Moving Day in Haiti: Jean Steve Finds a New Home at Corail Cesselesse Camp

When the opportunity to move out of one of Port-au-Prince’s largest settlements for displaced families arose, Jean Steve’s parents knew it was time to go.

The family of four, made homeless by the January 12 earthquake, has been living at the Petionville Club, a massive camp of at least 43,000 people located on a 9-hole golf course. The site is overcrowded and perched on the steep hills, threatened by flooding and landslides now that rainy season has begun with near-daily downpours.

SC_AZ07

Kate Conradt, Save the Children director, media and communications

Petionville Club Camp

Port-au-Prince, Haiti

April 15, 2010



When the opportunity to move out of one of Port-au-Prince’s largest settlements for displaced families arose, Jean Steve’s parents knew it was time to go.

The family of four, made homeless by the January 12 earthquake, has been living at the Petionville Club, a massive camp of at least 43,000 people located on a 9-hole golf course. The site is overcrowded and perched on the steep hills, and it is threatened by flooding and landslides now that the near-daily downpours of the rainy season have begun.

Familyrelocate-0193 An emergency evacuation of people living in at-risk areas began April 10, and Jean Steve, his brother, Romario, and his parents, Alexis and Sagine, opted to go to a new camp established north of Port-au-Prince at Corail Cesselesse. The family is pictured at right. (Photo credit: Lee Celano/Getty Images)

They were among the first 20 families to move.

“It was really bad here. We had a lot of problems. The rain came into our tent and we couldn’t sleep,” said Alexis.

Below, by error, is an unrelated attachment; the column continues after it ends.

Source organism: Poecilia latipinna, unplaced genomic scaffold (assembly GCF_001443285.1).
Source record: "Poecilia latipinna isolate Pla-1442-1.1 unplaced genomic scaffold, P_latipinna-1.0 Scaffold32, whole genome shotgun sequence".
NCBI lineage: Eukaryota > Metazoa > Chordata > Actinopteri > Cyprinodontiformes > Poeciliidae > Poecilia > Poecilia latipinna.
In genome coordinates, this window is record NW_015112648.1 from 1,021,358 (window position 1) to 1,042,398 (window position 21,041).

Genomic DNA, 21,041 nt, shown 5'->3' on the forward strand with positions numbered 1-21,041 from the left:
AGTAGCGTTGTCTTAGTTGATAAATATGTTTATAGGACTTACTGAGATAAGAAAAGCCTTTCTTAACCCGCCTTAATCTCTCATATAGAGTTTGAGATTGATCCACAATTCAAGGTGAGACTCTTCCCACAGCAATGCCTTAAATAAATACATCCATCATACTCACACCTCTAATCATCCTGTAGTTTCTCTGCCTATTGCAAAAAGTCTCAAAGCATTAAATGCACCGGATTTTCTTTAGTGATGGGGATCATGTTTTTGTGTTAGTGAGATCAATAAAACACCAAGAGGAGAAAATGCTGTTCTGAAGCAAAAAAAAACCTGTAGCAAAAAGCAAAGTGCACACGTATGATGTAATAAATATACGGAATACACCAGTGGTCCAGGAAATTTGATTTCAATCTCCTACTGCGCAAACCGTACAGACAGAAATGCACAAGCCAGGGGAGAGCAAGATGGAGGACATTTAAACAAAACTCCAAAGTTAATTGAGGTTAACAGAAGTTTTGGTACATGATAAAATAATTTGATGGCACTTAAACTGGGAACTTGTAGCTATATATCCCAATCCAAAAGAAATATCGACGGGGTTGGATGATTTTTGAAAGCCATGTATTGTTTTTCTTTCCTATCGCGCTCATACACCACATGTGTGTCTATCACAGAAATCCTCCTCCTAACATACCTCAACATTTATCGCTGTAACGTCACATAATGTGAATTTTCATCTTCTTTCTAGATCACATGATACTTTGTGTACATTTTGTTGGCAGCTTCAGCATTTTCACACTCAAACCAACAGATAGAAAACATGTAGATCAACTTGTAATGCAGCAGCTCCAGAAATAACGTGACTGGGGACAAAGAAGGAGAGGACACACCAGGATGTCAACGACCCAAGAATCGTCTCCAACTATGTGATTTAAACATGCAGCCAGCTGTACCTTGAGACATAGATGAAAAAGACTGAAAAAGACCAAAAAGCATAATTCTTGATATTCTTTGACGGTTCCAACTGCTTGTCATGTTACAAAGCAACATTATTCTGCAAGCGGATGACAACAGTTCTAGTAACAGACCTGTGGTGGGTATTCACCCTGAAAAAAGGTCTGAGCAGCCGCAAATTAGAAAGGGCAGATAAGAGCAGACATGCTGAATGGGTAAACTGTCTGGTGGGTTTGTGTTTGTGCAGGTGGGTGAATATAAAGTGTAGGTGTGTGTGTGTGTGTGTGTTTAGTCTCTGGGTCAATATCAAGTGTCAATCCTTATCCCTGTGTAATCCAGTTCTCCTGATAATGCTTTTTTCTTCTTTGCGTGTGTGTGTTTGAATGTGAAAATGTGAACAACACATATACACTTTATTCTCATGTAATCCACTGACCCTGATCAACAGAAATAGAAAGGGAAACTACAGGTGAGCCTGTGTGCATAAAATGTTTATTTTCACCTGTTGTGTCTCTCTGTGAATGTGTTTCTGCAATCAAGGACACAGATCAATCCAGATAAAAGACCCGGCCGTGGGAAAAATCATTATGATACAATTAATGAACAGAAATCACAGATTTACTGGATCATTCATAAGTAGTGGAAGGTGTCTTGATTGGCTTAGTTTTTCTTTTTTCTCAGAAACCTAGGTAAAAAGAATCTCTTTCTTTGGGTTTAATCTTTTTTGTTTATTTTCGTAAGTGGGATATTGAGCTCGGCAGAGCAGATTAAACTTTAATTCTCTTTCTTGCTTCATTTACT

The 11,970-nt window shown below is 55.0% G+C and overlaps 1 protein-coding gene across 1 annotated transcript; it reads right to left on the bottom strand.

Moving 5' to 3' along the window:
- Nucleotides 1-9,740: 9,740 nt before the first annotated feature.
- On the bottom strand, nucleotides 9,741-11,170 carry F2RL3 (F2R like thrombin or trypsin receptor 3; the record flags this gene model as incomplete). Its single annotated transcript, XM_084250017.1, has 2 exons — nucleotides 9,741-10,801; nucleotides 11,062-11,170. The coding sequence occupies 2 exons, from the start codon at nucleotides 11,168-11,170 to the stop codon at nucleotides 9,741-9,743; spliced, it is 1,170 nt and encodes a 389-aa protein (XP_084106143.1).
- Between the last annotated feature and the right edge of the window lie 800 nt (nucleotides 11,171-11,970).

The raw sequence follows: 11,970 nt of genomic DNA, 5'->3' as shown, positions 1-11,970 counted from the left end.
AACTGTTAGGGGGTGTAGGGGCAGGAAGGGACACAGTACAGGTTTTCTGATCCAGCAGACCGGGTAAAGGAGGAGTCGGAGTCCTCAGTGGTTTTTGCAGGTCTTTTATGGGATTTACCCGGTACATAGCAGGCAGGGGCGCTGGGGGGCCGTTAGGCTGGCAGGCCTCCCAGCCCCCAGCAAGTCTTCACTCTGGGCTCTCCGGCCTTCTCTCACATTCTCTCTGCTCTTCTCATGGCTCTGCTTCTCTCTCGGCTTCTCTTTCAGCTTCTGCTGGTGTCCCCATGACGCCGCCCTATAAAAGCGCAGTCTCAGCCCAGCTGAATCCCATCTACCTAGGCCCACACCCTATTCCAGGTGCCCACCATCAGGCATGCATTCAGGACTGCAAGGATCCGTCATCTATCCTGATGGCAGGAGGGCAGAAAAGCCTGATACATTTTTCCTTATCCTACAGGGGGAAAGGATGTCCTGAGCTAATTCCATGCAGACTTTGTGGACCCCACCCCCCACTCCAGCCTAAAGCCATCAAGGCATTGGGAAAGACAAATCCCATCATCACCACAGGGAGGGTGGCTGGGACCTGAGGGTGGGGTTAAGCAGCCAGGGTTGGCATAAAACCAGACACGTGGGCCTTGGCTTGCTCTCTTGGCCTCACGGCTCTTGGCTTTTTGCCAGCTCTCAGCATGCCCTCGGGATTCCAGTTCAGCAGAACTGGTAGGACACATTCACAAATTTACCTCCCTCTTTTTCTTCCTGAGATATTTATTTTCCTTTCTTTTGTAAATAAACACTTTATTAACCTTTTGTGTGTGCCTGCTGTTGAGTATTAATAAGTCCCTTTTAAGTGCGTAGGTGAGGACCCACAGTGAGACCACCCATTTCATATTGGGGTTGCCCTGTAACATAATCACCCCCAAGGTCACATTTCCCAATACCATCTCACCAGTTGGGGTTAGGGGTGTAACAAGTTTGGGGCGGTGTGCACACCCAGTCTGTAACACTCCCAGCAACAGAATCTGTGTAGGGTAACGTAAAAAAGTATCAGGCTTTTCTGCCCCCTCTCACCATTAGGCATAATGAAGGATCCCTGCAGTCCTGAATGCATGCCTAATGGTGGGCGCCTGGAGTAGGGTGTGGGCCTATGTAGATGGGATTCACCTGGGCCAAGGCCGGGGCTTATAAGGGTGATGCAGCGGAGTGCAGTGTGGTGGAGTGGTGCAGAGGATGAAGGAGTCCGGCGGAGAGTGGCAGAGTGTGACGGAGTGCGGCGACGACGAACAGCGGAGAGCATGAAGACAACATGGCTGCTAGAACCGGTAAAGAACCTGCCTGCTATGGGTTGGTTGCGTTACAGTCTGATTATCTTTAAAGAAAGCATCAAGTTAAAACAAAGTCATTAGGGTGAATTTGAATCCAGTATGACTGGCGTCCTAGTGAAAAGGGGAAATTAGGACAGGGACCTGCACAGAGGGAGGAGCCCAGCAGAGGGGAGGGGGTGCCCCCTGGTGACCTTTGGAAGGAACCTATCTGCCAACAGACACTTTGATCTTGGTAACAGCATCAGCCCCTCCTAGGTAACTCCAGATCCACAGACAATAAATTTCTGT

“We knew we couldn’t live here anymore,” said Sagine.

The family registered and moved to the new site on April 11. The planned camp has neatly spaced tents on a graveled plain. Save the Children set up a clinic and child-friendly spaces before the new residents arrived. Pictured below are Alexis and Sagine, along with Jean Steve, as they load supplies into their new tent. (Photo credit: Lee Celano/Getty Images)   

Loadtentrelocate-0264 “This place is better,” said 9-year-old Jean Steve. “There’s no mud here. And my friends are coming.”

A third-grader and fan of the Brazilian national soccer team, Jean Steve was going to school before the earthqake. He has not been back to class since he lost his home. His eyes light up when he hears that schools, too, will come to the camp.

“I like school,” he said.

Save the Children is providing vital services for children like Jean Steve and Romario during the relocation process. Working with the Haitian Scouts, from registration to arrival, our staff will inform and keep families together as they travel.

The agency’s child-friendly spaces (for children and youth) at Corail Cesselesse will provide activities to help Jean Steve, Romario, and hundreds of other children maintain a normal routine, as well as provide informal education activities while schools come on line.

Save the Children also will register children for school, train teachers and provide them with education supplies.

Learn more about our emergency response to the earthquake in Haiti.

Help Us Respond to the Haiti Earthquake Emergency. Please Donate Now.

YOU CAN DONATE $10 TO THE HAITI EARTHQUAKE RELIEF FUND BY TEXTING “SAVE” to 20222 (US Only). Standard message rates  apply.